Fresh garlic is a staple in many kitchens, and good cooks know that a hint of garlic can enhance many dishes. The pungent bulbs are incredibly easy to grow and homegrown garlic will be far better and keep longer than what is sold in the supermarket.
Fall is the best time to plant garlic. Garlic cloves may be planted in well-drained soil from about the time of the first frost up until November. It is harvested in the summer after the bottom half of the leaves have begun to turn brown.
To plant garlic, break apart the bulbs into individual cloves. To grow larger garlic bulbs, plant only the largest cloves. Plant the cloves about two inches deep and four to six inches apart in rich soil. The roots will start to grow over winter, but you won’t see any top growth until spring. Give your garlic a blanket of mulch to protect the bulbs from heaving out of the soil over winter and to help keep down weeds.
Young garlic can be mistaken for grass when it begins to sprout, but a quick pinch of the leaves will release their aroma and eliminate any mistakes when weeding the patch.
There are many varieties of garlic available to choose from, but two main types; soft neck and hard neck. The soft neck varieties have a soft stem that makes them easy to braid.
Soft neck garlic bulbs have larger cloves on their outside layer with smaller cloves towards the center of the bulb. Soft neck garlic generally stores well, up to nine months.
Hard neck garlic has a stiff central stalk with fewer but larger cloves. It tends to be more winter hardy than soft neck varieties but doesn’t store as well, typically only five to six months. Hard neck garlic is a bit easier to peel than the soft neck varieties.
If you enjoy garlic, try planting some this fall. You’ll be glad you did!
As Charlie Sheen says, this article is “WN!INIGN”
M.E. Andre says
Mike, I love yr emails,but I’m in a quandary. I love Hyacinths but I live in zone 9 & the weather is very unpredictable these days. The nights r 50-60F but the days r in the high 70F. It is Nov 26 & I don’t know WHAT to do. I know t5hat hyacinths R “cold weather” plants but I don’t know When 2 plant the bulbs. They have been in my fridge 4 a yr now, so I know they R cold enough, but WHEN do I plant them?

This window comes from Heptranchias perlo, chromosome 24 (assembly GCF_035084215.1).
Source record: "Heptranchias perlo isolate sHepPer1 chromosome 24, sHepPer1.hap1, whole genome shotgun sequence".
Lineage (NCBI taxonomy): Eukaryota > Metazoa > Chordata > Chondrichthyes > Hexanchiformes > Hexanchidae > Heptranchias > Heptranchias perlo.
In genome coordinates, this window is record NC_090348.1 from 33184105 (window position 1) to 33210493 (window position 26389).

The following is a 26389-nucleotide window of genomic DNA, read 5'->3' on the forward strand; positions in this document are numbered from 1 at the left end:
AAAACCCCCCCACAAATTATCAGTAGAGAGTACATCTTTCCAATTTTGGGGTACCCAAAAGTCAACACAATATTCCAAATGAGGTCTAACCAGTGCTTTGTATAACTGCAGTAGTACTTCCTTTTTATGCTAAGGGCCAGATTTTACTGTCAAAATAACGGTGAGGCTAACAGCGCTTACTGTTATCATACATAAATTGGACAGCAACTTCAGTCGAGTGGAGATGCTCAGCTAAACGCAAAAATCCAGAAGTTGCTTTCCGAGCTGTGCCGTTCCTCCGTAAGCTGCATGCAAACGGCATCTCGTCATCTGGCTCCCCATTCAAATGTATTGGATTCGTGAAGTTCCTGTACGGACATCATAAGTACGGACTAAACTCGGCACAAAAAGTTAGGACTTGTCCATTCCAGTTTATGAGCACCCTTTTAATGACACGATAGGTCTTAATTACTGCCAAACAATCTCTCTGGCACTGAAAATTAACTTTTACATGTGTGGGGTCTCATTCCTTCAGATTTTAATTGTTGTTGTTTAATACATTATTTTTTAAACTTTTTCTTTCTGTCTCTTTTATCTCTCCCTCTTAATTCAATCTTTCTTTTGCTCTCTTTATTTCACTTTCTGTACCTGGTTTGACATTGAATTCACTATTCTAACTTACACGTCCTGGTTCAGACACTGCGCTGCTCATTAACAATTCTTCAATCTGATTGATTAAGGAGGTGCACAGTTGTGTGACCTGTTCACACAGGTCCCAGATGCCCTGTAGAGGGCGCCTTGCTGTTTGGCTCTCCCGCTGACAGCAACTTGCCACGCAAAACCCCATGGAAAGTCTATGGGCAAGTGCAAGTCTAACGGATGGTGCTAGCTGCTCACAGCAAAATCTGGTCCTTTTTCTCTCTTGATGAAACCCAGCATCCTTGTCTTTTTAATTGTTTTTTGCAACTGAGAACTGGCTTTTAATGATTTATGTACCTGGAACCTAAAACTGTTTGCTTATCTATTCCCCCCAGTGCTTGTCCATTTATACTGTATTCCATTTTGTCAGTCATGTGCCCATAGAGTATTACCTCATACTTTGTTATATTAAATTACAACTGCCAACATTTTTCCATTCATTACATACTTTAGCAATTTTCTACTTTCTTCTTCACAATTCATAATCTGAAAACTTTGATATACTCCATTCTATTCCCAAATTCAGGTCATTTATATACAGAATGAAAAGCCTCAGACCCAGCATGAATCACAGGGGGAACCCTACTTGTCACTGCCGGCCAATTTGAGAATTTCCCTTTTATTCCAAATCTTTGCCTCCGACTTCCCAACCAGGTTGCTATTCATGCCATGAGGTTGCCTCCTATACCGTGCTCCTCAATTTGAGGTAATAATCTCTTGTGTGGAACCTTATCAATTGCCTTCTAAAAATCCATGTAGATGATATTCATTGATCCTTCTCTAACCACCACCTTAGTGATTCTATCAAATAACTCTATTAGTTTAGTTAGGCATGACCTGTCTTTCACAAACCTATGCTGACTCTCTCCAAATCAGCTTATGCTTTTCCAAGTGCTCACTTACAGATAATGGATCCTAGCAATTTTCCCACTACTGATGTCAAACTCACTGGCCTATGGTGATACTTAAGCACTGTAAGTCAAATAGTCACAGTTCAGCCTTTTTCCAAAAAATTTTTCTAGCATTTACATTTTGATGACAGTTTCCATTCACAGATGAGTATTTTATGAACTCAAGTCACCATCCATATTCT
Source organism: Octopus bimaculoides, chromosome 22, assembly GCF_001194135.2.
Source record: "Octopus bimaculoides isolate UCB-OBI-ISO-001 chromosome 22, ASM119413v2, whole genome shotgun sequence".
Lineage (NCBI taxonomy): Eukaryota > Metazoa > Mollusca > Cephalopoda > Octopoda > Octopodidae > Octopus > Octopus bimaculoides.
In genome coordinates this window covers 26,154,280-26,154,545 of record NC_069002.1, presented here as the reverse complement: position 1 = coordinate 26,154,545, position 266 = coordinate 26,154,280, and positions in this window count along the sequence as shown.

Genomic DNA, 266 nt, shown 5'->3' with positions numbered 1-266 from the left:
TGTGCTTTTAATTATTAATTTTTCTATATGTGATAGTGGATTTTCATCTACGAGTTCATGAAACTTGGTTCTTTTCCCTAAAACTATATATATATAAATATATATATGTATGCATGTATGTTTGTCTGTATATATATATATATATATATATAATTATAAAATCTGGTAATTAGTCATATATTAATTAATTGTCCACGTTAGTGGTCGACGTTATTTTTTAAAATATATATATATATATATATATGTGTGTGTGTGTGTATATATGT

I’d plant them now, I think they’ll be fine.
I planted garlic in December since we had and still have a very mild winter this year. Because of the warm weather my garlic has already sprouted since late January. I had cut the sprouts once but they continue to grow.
Should I just allow the sprouts to grow or cut them off? We had a few days of below freezing temps at which time I put about 2 inches of mulch on top of the soil but I did not cover the sprouts. Today we have 55 degree weather.
What shall I do? Thank you for any suggestions.
I’m not sure, I don’t know how much cold garlic can tolerate once sprouted. I’m guessing that anything below 28 degrees will be problematic, but I’d just be inclined to let it grow. Has a lot to do with where you live.
chris spicer says
how much are the seeds, or what ever it grows out of, garlic, and ginger
Jacqueline cote says
We have some hydrangeas brushless. The blue ones. Do we cut the dead flowers off now or leave them on.
I’d cut them off. Right now in the nursery we are cutting back all of our hydrangeas since it is the end of the season.
Ann G says
Where can I purchase garlic to plant? Thank you
Kathyleen Padgett says
I got mine In the gro store…. Growing great.